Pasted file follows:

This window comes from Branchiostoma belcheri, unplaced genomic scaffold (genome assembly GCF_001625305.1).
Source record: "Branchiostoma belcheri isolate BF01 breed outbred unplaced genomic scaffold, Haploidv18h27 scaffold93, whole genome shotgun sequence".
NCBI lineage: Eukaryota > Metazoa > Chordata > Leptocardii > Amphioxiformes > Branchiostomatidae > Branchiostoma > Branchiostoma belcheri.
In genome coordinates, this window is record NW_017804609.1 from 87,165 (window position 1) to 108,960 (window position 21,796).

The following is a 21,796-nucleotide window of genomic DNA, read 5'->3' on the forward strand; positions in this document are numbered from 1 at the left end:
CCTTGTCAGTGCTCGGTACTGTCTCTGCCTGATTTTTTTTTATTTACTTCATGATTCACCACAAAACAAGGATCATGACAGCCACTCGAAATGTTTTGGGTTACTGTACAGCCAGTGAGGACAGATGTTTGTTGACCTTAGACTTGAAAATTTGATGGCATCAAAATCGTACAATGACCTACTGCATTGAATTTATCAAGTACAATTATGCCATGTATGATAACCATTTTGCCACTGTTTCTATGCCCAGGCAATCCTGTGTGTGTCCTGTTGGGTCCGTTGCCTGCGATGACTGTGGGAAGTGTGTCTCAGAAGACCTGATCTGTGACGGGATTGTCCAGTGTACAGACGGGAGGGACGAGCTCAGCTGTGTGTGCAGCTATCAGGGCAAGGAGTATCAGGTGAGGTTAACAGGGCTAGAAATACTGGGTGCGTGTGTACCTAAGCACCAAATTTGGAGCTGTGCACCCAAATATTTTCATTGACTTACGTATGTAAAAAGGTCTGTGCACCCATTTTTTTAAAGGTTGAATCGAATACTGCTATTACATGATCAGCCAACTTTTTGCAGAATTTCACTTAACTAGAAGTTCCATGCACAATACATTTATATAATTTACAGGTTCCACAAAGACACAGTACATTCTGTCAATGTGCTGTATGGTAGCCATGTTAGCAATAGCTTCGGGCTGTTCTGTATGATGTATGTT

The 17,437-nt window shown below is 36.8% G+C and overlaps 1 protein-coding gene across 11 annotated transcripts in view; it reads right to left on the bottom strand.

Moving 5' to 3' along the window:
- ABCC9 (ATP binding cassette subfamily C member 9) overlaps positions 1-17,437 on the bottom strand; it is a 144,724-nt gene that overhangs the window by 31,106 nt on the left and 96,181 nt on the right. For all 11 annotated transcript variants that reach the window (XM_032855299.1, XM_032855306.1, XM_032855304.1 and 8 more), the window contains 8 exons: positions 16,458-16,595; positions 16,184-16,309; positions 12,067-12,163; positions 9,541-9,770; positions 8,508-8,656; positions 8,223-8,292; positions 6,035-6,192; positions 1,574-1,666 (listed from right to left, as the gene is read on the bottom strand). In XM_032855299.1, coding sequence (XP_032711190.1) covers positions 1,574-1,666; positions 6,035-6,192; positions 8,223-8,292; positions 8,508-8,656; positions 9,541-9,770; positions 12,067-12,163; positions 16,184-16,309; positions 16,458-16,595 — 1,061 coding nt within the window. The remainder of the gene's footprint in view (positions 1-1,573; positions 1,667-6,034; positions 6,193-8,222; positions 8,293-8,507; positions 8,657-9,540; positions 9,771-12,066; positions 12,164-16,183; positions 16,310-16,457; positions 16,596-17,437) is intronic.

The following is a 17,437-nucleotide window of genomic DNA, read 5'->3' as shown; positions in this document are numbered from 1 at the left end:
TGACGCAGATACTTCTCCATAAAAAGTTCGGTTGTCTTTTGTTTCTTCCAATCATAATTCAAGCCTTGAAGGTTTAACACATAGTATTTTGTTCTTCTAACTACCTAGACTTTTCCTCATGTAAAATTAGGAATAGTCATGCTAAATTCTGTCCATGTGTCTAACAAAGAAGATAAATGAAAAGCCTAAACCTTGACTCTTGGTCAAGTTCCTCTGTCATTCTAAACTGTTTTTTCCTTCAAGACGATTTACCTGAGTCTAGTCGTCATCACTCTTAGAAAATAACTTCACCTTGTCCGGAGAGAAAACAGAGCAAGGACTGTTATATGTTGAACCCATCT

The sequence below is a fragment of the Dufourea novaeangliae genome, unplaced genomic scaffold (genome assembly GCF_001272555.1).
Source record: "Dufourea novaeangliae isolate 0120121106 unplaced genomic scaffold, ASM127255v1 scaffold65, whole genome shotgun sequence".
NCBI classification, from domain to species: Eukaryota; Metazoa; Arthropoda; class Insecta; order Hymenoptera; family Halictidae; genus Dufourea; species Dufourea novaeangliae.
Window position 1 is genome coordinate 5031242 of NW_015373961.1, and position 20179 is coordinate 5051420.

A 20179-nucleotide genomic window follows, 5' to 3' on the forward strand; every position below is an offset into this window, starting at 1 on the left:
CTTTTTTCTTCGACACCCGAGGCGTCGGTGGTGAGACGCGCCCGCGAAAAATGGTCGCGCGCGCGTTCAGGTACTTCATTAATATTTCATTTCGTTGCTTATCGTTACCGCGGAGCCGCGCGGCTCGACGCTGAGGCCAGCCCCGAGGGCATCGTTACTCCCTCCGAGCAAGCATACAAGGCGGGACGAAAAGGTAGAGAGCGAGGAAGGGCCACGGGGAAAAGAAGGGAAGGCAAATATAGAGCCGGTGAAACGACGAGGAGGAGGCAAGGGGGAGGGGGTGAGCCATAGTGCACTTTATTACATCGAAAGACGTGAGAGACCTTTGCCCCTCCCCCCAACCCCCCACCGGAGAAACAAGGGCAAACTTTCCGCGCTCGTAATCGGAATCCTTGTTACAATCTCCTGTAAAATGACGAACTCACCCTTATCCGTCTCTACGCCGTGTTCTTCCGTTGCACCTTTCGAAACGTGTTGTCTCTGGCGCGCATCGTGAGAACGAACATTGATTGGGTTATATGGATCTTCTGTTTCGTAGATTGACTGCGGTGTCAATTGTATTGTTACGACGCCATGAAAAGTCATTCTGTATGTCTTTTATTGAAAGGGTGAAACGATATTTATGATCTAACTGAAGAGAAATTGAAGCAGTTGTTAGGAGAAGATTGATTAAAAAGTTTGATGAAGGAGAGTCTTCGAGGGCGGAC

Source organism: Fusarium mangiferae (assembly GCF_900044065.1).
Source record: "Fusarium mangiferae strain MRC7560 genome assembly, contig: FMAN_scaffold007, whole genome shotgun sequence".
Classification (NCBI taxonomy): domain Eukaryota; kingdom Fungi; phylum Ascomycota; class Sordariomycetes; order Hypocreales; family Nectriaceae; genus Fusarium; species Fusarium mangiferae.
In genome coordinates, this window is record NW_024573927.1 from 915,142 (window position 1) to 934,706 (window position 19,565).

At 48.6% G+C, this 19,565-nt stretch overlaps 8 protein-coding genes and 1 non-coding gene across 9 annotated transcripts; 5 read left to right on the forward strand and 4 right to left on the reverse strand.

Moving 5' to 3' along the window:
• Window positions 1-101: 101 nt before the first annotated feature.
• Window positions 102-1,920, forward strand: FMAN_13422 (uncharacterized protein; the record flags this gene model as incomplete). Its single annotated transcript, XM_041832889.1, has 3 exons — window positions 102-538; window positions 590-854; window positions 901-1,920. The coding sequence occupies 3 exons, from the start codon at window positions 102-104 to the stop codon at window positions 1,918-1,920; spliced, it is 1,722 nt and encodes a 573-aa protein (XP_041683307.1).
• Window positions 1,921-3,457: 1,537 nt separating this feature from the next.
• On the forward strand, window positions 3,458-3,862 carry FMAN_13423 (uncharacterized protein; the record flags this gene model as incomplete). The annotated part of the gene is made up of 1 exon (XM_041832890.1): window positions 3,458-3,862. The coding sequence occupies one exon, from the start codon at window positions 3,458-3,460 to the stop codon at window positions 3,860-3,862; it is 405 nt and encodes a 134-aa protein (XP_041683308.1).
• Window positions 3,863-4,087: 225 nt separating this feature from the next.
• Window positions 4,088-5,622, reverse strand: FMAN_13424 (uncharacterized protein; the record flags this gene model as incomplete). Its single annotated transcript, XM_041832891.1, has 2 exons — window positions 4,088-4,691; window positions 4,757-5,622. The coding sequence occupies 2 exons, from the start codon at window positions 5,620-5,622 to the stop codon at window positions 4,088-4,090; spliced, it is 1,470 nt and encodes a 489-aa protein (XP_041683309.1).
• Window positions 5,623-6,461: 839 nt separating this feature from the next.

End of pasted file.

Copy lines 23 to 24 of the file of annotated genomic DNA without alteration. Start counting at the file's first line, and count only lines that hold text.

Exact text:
Moving 5' to 3' along the window:
• Window positions 1-101: 101 nt before the first annotated feature.